High-risk features can make a skin cancer harder to treat. These features include:

  • The tumor is thicker than 2 millimeters.

  • The tumor has spread into the lower layer of your skin, such as the connective tissue or fat under the dermis, called the subcutis.

  • The tumor has grown and spread along nerve pathways.

  • Cancer cells are in the blood vessels or lymph vessels outside the main tumor.
  • The tumor began on an ear or lip.

  • The cancer cells look very abnormal under a microscope.

  • Being on immunosuppressive medicines (like those used to prevent organ transplant rejection)

Talking with your healthcare provider

When your cancer is staged, talk with your healthcare provider about what the stage means for you. Make sure to ask questions and talk about your concerns.

Treatment Choices

Nonmelanoma Skin Cancer: Treatment Choices

There are various treatment choices for skin cancer. Which one may work best for you? It depends on a number of things. These include what type of skin cancer you have, how large the skin cancer is, if it has been treated before, where it is, what stage it is, and its risk of recurrence. Other things that affect your treatment choices include your age, health, your preferences, and what side effects you’ll find acceptable. The main goal of treatment is to remove the cancer completely while keeping function and appearance as much as possible.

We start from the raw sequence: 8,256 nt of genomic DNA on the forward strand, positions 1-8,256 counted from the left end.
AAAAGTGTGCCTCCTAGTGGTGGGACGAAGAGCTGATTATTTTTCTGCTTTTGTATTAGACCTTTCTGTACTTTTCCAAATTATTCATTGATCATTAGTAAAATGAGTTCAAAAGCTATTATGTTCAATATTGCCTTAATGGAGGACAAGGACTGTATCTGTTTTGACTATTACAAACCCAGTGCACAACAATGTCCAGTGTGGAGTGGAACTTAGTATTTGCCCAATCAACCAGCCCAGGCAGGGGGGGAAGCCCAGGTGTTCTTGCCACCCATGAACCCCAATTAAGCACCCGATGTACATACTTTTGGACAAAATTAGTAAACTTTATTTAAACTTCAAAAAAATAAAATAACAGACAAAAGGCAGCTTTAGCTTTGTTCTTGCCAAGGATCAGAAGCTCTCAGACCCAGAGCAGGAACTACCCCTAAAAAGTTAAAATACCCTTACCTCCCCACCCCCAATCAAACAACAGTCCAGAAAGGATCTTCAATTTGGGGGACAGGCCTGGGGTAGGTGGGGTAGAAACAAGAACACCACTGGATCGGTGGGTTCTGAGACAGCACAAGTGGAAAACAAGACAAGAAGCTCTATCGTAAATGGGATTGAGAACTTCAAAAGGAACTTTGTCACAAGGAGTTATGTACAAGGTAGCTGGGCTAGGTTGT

Learning about your treatment choices

You may have questions and concerns about your treatment choices. You may also want to know how you’ll feel and function during and after treatment, and if you’ll have to change your normal activities.

Your healthcare provider is the best person to answer your questions. They can tell you what your treatment choices are, how successful they’re expected to be, and what the risks and side effects are. Your healthcare provider may advise a specific treatment. Or they may offer more than one and ask you to decide which one you’d like to use.

You may have just one treatment or a combination of treatments.

In some cases, you may elect to have no treatment. This may be a reasonable choice in elderly or frail patients with no symptoms. Be sure to discuss the risks of this choice with your healthcare provider before declining treatment.

Types of treatment for nonmelanoma skin cancer


Surgery is a common treatment for nonmelanoma skin cancer. It' s used in most cases when the cancer is still at an early stage. Many skin cancers can be removed easily and need only very minor surgery. Others may need a more extensive surgery. The surgery choices include:

  • Simple excision. This is done to cut the cancer from the skin using a scalpel blade, along with some of the healthy tissue around it (edges of tissue are called the surgical margin).

  • Curettage and electrodesiccation. The surgeon scrapes the tumor from the skin using a sharp, spoon-shaped instrument called a curette. Then they use a needle-shaped electrode to stop bleeding and kill any cancer cells that may have been left behind in the edges of the wound.